Electrical and chemical communication between neurons

13 Mar 2011

In the brain, cells called neurons use ions (electrical charges) and chemicals called neurotransmitters to communicate with one another. Other cells called glia support the neurons in many ways. In this movie, researchers imaged the amount of calcium in the cells to make the electrical activity easier to see. The fast flashes of bright light you see are produced by neurons, and the slow glowing lights are produced by glia. In Parkinson's disease, the neurons that produce the neurotransmitter dopamine die, resulting in a disturbance in the communication between these cells. By understanding how communication between cells is affected, we hope to learn how we can replace the action of dopamine in Parkinson's patients and help them return to normal activity.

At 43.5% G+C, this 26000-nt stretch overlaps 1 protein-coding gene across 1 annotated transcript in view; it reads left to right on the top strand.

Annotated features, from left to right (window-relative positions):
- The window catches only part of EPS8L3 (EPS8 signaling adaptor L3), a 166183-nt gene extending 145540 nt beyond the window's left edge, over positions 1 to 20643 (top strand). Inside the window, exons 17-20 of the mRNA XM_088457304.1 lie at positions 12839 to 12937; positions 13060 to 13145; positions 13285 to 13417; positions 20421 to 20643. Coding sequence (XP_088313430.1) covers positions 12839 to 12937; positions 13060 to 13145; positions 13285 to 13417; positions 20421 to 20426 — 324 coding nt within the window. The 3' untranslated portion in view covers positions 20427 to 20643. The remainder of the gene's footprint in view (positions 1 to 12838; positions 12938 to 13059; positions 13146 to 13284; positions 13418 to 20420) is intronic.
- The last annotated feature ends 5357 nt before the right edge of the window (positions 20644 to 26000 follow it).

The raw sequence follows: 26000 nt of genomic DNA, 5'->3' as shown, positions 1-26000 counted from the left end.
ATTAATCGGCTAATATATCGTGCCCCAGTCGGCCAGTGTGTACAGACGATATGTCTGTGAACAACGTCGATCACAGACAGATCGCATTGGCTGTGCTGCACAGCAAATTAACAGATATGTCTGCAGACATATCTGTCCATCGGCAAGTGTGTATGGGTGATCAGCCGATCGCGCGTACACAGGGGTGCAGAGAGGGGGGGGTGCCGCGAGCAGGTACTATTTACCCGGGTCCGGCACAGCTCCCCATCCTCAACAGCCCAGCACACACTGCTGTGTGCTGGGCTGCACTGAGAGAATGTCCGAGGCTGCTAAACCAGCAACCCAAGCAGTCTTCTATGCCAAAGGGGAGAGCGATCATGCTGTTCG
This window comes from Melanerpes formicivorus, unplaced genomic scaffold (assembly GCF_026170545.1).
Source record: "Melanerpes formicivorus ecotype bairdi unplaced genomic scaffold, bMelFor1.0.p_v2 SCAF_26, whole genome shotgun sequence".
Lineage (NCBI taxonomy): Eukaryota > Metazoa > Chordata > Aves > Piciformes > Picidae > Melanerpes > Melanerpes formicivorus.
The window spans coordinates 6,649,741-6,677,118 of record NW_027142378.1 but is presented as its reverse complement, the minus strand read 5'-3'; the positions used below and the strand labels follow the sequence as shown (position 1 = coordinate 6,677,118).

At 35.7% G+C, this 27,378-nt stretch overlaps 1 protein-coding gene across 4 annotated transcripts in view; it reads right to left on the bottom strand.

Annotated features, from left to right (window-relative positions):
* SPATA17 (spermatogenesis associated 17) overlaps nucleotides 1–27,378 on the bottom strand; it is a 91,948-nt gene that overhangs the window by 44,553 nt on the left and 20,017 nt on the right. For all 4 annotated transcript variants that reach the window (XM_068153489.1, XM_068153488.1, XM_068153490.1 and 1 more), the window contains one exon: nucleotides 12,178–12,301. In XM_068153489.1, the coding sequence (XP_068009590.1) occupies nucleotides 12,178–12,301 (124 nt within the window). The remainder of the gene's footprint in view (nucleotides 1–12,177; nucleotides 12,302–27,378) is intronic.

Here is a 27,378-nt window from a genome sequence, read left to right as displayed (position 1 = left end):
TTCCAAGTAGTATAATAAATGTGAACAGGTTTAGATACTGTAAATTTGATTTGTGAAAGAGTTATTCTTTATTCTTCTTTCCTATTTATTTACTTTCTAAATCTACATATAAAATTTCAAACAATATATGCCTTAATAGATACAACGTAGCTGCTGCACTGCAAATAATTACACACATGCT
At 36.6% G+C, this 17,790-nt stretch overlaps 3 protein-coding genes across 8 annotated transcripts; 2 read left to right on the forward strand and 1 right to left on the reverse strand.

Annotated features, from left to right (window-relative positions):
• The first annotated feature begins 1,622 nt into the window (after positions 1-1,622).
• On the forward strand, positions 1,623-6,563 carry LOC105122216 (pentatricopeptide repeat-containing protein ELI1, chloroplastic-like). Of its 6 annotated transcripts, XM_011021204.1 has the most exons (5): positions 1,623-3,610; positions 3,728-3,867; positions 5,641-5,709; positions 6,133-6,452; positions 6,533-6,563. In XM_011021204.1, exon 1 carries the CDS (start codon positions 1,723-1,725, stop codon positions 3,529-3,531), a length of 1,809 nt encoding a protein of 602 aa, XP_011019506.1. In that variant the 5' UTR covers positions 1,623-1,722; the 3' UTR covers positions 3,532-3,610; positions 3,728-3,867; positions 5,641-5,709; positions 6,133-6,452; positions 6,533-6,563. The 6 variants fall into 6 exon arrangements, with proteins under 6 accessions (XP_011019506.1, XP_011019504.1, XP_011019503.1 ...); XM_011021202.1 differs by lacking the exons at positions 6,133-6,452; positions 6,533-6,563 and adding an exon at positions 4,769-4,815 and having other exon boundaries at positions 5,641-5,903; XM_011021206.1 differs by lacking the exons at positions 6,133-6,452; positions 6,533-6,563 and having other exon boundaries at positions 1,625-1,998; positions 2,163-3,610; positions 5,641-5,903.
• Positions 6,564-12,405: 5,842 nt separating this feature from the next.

Movie by Dr. Gordon Arbuthnott, Principal Investigator of the Brain Mechanisms for Behaviour Unit, Okinawa Institute of Science and Technology, Okinawa, Japan.

Learn more about the Brain Mechanisms for Behaviour Unit at
http://www.oist.jp

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This work is licensed under a Creative Commons Attribution 2.0 Generic License.

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